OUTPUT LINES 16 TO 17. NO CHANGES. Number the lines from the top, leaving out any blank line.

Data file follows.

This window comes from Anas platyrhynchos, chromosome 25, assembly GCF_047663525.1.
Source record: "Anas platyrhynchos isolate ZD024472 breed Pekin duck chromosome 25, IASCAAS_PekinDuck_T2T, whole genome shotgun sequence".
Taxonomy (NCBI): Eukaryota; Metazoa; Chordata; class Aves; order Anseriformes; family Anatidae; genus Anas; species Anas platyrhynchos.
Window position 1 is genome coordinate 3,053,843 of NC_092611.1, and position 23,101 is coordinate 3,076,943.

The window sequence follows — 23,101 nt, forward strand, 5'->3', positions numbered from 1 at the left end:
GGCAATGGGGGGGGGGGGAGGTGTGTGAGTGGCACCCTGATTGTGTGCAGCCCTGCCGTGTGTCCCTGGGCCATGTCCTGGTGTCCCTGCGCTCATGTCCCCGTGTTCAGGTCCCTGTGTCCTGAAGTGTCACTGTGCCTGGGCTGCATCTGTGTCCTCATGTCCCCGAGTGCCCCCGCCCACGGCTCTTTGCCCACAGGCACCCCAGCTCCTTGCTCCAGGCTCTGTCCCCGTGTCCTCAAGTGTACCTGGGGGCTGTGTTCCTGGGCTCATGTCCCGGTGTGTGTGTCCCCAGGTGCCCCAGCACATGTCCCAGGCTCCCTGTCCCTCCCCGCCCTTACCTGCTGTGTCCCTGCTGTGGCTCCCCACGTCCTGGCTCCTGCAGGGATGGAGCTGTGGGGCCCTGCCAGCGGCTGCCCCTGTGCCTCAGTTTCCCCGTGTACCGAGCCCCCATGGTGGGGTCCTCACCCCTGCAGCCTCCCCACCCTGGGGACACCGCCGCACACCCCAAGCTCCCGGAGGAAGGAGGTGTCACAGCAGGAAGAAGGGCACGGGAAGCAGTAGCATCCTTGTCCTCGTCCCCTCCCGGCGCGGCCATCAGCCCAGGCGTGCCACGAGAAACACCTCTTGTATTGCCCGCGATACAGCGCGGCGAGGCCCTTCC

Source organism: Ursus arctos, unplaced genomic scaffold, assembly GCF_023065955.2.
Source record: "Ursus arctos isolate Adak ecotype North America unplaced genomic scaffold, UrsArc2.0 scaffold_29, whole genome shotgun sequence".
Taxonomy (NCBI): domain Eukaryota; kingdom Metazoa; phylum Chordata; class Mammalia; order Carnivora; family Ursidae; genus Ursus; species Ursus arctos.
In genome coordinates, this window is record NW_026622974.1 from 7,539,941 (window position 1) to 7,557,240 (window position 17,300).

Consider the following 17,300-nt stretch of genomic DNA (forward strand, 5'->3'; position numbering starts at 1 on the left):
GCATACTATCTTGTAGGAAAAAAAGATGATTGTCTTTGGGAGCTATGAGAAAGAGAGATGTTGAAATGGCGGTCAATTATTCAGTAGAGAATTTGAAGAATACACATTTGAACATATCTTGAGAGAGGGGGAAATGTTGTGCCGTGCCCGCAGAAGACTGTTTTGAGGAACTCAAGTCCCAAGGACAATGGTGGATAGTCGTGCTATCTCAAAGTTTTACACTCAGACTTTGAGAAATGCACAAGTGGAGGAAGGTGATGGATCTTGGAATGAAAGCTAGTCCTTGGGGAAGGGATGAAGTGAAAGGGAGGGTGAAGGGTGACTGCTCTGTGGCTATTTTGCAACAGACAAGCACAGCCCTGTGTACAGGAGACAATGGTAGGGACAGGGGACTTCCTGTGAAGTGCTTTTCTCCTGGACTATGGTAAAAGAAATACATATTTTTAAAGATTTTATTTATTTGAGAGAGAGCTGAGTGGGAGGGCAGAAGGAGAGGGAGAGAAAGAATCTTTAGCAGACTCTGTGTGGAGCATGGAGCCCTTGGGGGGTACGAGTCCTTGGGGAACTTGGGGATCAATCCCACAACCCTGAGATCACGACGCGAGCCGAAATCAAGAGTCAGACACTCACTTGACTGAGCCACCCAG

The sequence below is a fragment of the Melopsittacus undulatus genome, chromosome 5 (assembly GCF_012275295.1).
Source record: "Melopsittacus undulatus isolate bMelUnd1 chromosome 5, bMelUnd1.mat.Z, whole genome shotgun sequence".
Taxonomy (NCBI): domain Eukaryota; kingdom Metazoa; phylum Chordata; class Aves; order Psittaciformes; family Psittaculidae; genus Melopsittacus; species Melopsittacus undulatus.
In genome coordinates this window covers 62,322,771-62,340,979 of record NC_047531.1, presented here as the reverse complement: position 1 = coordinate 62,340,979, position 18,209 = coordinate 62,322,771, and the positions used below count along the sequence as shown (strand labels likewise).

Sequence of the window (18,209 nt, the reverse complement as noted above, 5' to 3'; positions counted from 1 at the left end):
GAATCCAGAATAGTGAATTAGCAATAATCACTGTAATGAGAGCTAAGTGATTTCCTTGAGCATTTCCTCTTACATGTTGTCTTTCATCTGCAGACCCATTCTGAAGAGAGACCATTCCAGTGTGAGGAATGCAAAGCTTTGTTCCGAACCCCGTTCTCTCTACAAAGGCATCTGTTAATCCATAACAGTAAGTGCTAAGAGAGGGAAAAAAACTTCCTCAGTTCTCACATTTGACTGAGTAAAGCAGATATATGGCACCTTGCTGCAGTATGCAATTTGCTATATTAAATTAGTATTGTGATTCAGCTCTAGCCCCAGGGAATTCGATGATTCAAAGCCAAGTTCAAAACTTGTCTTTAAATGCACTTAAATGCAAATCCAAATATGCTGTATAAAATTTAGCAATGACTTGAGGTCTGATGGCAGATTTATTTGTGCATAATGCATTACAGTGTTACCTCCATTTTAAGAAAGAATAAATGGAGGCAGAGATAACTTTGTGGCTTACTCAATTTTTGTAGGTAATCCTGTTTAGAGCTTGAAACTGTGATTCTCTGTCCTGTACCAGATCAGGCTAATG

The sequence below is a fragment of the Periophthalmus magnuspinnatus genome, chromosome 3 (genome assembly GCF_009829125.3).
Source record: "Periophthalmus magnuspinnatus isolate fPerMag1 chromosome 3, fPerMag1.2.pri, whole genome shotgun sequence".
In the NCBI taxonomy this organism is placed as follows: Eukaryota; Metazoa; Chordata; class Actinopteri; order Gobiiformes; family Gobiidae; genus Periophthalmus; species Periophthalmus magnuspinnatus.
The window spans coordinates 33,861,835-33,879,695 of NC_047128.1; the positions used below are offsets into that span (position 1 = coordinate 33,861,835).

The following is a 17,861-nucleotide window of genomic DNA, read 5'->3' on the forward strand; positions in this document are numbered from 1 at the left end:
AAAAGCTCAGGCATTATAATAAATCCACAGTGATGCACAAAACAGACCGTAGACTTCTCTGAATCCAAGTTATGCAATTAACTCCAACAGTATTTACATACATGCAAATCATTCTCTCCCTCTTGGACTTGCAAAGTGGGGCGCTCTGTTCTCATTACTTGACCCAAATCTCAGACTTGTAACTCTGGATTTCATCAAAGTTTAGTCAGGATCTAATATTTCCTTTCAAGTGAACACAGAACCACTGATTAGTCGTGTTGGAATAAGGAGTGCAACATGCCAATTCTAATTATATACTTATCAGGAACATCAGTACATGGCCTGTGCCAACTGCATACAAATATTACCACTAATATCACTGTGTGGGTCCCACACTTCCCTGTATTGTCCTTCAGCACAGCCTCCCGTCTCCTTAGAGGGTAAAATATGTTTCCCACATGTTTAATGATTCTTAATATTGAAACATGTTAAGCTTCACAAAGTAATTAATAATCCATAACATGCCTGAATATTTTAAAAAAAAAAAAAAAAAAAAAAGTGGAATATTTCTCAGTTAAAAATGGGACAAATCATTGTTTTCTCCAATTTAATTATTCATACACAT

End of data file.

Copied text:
In genome coordinates this window covers 62,322,771-62,340,979 of record NC_047531.1, presented here as the reverse complement: position 1 = coordinate 62,340,979, position 18,209 = coordinate 62,322,771, and the positions used below count along the sequence as shown (strand labels likewise).

Sequence of the window (18,209 nt, the reverse complement as noted above, 5' to 3'; positions counted from 1 at the left end):